Kolby Granville: It went back -- I have been on council about two years. The initial thing that brought it to my mind was the Bisbee vote about a years ago. I talked to our allies and friends and looked at that. Talked to our legal council in the city of Tempe. That led to discussions for Corey and I about what sort of things that looked like they are within the purview what we can and should do. The Human Rights Campaign came out with a quality index about six months ago, they rated Phoenix 100%, as a matter of fact. Tempe did very, very well. We were in the high 70s, the third highest in the state of Arizona. We thought, this is our shopping list. They have told us what the new normal is and it's time we rose to the challenge.
Ted Simons: Is that how you saw it as well?
Corey Woods: Eexactly. One of the things -- we were actually a 72. To a lot of folks Tempe is known for being a very progressive community. A lot of folks contacted folks like us and said I'm surprised Tempe has that low of a score. We immediately started looking at doing things that would not only raise the score but extend benefits and protections to people that have deserved them for quite some time.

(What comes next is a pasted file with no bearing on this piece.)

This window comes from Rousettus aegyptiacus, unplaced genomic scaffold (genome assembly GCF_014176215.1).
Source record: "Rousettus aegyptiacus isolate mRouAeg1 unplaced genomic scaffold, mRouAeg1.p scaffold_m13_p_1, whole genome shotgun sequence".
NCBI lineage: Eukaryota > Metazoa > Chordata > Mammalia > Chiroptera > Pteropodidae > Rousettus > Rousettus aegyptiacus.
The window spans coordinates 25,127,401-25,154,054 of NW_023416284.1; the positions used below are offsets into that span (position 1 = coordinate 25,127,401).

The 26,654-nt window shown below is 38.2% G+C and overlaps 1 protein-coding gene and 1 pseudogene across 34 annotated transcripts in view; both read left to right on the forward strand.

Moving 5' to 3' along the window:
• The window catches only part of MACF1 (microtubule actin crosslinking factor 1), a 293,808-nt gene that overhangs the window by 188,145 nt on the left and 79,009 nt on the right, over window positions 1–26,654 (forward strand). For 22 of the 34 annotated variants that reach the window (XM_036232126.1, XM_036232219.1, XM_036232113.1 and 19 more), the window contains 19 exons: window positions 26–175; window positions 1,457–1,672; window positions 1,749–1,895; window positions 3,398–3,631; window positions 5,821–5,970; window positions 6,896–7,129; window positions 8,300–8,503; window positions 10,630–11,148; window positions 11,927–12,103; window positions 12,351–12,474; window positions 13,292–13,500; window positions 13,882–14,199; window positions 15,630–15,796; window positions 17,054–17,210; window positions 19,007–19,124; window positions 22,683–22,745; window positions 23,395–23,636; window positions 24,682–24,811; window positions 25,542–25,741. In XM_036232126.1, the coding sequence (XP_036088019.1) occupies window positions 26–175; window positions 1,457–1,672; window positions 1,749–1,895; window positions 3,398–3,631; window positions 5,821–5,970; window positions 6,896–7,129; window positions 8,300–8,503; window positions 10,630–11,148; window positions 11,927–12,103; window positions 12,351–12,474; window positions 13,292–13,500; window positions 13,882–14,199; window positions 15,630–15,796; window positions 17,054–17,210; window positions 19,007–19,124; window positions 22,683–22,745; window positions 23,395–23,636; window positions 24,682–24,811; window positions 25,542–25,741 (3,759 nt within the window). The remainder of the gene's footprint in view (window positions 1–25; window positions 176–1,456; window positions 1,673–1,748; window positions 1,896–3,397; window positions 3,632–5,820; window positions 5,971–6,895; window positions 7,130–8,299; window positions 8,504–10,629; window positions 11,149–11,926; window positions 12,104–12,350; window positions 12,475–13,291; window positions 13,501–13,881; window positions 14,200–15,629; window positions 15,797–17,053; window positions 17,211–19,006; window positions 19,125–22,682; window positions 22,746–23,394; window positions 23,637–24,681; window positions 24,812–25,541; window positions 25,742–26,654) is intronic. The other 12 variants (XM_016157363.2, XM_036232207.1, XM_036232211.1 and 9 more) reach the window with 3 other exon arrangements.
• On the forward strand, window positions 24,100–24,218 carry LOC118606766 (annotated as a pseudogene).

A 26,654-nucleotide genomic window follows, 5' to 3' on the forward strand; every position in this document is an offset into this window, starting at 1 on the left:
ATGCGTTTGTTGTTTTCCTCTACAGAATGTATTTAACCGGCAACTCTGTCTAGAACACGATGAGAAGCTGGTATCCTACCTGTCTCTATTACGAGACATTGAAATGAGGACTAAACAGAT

Ted Simons: Protects contracts. Explain that.
Corey Woods: You have to prove when you're doing business with the city of Tempe that you're not discriminating against people for LGBT status, veteran status, age, race, some of the things we have come to know. We don't impose criminal penalties but we do have civil penalties. We're not trying to really fine people. We're trying to educate people about the process, which is why this ordinance doesn't go into effect until March 29.
Ted Simons: Religious organizations. How are they affected?
Kolby Granville: Religious organizations aren't. This is different than SB 1062 where your religious understanding is a personal, private thing. In the case of Tempe we're talking about a structured organization. If the organization itself, if there's something about that that is contrary to the beliefs of that group they could still be excluded. If a church wanted to exclude someone based on their belief system this is different than 1062, which said I'm a religion of one and I'm going to do X, Y, Z.
Ted Simons: With that in mind, membership clubs, associations in general?